CSR has to evolve into ISR
The Industrial Estate & SMEs Associations, Cluster Association could initiate ‘Swachh Approach’ to join hands and bring about cleanliness and better maintenance of the infrastructure.
India is a country of Micro, Small & Medium Enterprises (MSMEs). The sector provides employment to over 110 million people. So it is imperative that India works towards making the small enterprises Corporate Social Responsibility (CSR) self-compliant. SMEs need to realize that CSR is the way through which a company can create a balance of economic, environmental and social goals. At present CSR amongst SMEs can be characterized as unstructured, informal and ad hoc philanthropic activity which is also discretionary in nature or religious in spirit.
During our recent study of innovations in SMEs which was supported by the Department of Science & Technology, Government of India, SMEs interpreted CSR as a support mechanism to their employees beyond the legal/statutory requirements. SMEs particularly the profit making do discharge their Corporate Social Responsibility mostly by extending benefits to the employees beyond the rule of the law particularly in the form of medical benefits, supporting housing needs in some cases by lending part funds, training and re-training of the employees, financial support for marriages of their wards particularly girls and sometimes for educational needs, etc. There are umpteen examples one can site as an extension of their social responsibility. Here are a few:
According to T.K. Karuppannaswamy of Barani Hydraulics India Pvt Ltd (BHIPL), Coimbatore, the second largest hydraulic press manufacturer in India, the firm spends nearly 30 per cent of its profit on CSR activities annually. He provides financial help to employees to build their own houses; provides scholarships and benefits to the needy and deserving students; and has adopted a school too.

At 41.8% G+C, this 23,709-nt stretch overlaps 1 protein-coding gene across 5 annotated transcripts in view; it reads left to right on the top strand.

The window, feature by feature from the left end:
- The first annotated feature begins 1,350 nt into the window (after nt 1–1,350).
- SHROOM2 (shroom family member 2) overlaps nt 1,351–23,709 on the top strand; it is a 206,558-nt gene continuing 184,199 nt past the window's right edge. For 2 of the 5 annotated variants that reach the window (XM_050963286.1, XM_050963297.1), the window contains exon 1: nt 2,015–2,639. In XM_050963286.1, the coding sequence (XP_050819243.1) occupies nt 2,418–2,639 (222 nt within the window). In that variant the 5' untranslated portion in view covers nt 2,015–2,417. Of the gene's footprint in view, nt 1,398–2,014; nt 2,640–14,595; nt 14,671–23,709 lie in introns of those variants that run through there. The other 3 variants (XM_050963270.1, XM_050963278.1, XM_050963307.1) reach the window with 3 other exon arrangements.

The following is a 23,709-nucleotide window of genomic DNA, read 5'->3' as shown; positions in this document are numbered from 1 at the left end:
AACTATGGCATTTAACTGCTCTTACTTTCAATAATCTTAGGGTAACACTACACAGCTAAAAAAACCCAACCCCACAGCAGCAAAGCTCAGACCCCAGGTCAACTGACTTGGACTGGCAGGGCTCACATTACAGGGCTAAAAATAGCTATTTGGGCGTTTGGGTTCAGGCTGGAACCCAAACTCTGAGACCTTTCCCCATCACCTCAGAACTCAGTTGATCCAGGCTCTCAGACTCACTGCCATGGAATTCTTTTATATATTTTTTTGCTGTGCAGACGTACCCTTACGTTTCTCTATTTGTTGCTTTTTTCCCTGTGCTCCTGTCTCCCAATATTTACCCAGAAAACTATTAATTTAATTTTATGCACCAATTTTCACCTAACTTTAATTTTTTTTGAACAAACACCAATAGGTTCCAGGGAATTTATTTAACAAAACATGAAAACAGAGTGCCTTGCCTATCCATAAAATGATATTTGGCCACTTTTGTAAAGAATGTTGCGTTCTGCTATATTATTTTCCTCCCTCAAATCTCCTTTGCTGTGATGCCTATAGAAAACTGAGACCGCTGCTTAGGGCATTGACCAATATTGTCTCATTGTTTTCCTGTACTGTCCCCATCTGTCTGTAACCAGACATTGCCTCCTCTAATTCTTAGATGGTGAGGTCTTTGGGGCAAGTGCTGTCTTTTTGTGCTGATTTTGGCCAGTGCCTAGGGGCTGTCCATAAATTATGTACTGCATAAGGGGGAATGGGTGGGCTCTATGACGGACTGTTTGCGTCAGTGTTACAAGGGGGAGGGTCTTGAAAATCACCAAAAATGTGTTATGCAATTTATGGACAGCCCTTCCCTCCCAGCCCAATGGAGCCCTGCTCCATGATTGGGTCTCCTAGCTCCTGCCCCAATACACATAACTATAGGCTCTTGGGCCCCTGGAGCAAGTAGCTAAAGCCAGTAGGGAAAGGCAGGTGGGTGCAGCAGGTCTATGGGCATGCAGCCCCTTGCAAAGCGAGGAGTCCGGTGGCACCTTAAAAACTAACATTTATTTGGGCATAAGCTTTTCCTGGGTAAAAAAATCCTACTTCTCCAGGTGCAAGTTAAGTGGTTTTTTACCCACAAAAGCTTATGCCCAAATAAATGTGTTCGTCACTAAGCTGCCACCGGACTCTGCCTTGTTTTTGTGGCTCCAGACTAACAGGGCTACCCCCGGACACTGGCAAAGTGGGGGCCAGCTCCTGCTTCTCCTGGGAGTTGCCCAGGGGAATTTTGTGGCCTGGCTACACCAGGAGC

N.K. Dhand of Micromatic Grinding Technologies Ltd (MGT), Ghaziabad, provides internships to graduate students of local engineering colleges to equip them with practical training to enhance their employability as a CSR activity. Sagar Heavy Engineering Works (SHEW), Ludhiana, has no formal policies in this regard as yet. However, owner Kirpal Singh’s unstated policy is to look after the employees and help them like they are a part of the extended family of Sagar Engineering.
Most of the SMEs are barely making enough money to survive and sustain and have got no surplus for CSR activities. However, many other profit making SMEs are still in their nascent stage in devoting their professional and financial resources for societal needs. However, many contribute just to build their own social status or to satisfy and fulfill their moral and religious obligations. Nevertheless, this religious approach of contributing to the society has limited cohesiveness at the macro level and it does not allow for new ideas to emerge. CSR has to evolve into ISR – Individual Social Responsibility — particularly for SMEs which require commitment of the promoter of an SME for the cause of CSR.
An alliance of interested SMEs can be created. This may be initiated by a cluster association. Alternatively, it can be initiated by an individual SME in case there are only a few units interested in undertaking CSR activities in collaboration. The alliance should then form a steering committee with the representatives from each SME so as to democratically decide on issues. The steering committee should study the institutional method of implementation, i.e. undertaking activities through an established trust, society, a Section 8 company under the Companies Act or forming a new entity or directly managing the funds. The Industrial Estate & SMEs Associations, Cluster Association could initiate ‘Swachh Approach’ to join hands and bring about cleanliness and better maintenance of the infrastructure. In addition, they can build toilets, bathing and other facilities on the ‘Sulabh Model’. Also they can run mohalla clinics/dispensaries and primary schools for the betterment of children of workers.
Imagine the impact on a society even if 5 per cent of 60 million SME population in India constituting about 3 million small and medium enterprises contribute 2 per cent of their profits for economic and social good of the people. It is the sacred duty of institutions, associations such as AIMA, Chambers of Commerce, PHD Chamber, CII, Regional Chambers, SME associations at state and local level, etc. to inculcate sense of giving particularly for consistent profit making SMEs. If we bring this awakening and motivate them, SMEs will rise to the occasion. We must enable such a revolution, by bringing in the SMEs into the CSR fold in a careful and responsible manner. The rules and guidelines have to be enablers and not irritants for the SMEs.